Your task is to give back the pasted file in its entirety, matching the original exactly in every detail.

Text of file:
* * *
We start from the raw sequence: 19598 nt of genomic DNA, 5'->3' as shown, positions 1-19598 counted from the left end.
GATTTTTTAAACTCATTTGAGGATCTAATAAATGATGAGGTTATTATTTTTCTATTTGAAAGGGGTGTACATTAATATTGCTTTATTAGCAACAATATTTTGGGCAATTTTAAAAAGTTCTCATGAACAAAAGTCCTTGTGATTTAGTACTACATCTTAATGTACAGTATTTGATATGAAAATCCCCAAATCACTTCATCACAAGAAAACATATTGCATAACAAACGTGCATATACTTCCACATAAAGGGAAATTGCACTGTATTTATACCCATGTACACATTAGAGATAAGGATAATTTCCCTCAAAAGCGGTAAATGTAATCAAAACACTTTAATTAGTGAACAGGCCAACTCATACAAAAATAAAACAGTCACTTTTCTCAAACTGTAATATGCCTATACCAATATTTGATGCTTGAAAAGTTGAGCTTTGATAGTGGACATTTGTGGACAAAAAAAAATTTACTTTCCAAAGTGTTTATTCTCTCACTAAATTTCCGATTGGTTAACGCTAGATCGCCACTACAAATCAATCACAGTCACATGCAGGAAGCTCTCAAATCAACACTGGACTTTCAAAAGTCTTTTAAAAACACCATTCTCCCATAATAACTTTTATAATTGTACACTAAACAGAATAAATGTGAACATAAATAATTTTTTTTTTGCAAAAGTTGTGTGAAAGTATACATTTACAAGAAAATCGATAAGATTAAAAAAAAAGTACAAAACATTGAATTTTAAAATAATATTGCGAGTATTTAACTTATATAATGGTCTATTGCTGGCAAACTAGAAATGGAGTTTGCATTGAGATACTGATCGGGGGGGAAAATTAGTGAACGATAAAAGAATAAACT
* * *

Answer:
We start from the raw sequence: 19598 nt of genomic DNA, 5'->3' as shown, positions 1-19598 counted from the left end.
GATTTTTTAAACTCATTTGAGGATCTAATAAATGATGAGGTTATTATTTTTCTATTTGAAAGGGGTGTACATTAATATTGCTTTATTAGCAACAATATTTTGGGCAATTTTAAAAAGTTCTCATGAACAAAAGTCCTTGTGATTTAGTACTACATCTTAATGTACAGTATTTGATATGAAAATCCCCAAATCACTTCATCACAAGAAAACATATTGCATAACAAACGTGCATATACTTCCACATAAAGGGAAATTGCACTGTATTTATACCCATGTACACATTAGAGATAAGGATAATTTCCCTCAAAAGCGGTAAATGTAATCAAAACACTTTAATTAGTGAACAGGCCAACTCATACAAAAATAAAACAGTCACTTTTCTCAAACTGTAATATGCCTATACCAATATTTGATGCTTGAAAAGTTGAGCTTTGATAGTGGACATTTGTGGACAAAAAAAAATTTACTTTCCAAAGTGTTTATTCTCTCACTAAATTTCCGATTGGTTAACGCTAGATCGCCACTACAAATCAATCACAGTCACATGCAGGAAGCTCTCAAATCAACACTGGACTTTCAAAAGTCTTTTAAAAACACCATTCTCCCATAATAACTTTTATAATTGTACACTAAACAGAATAAATGTGAACATAAATAATTTTTTTTTTGCAAAAGTTGTGTGAAAGTATACATTTACAAGAAAATCGATAAGATTAAAAAAAAAGTACAAAACATTGAATTTTAAAATAATATTGCGAGTATTTAACTTATATAATGGTCTATTGCTGGCAAACTAGAAATGGAGTTTGCATTGAGATACTGATCGGGGGGGAAAATTAGTGAACGATAAAAGAATAAACT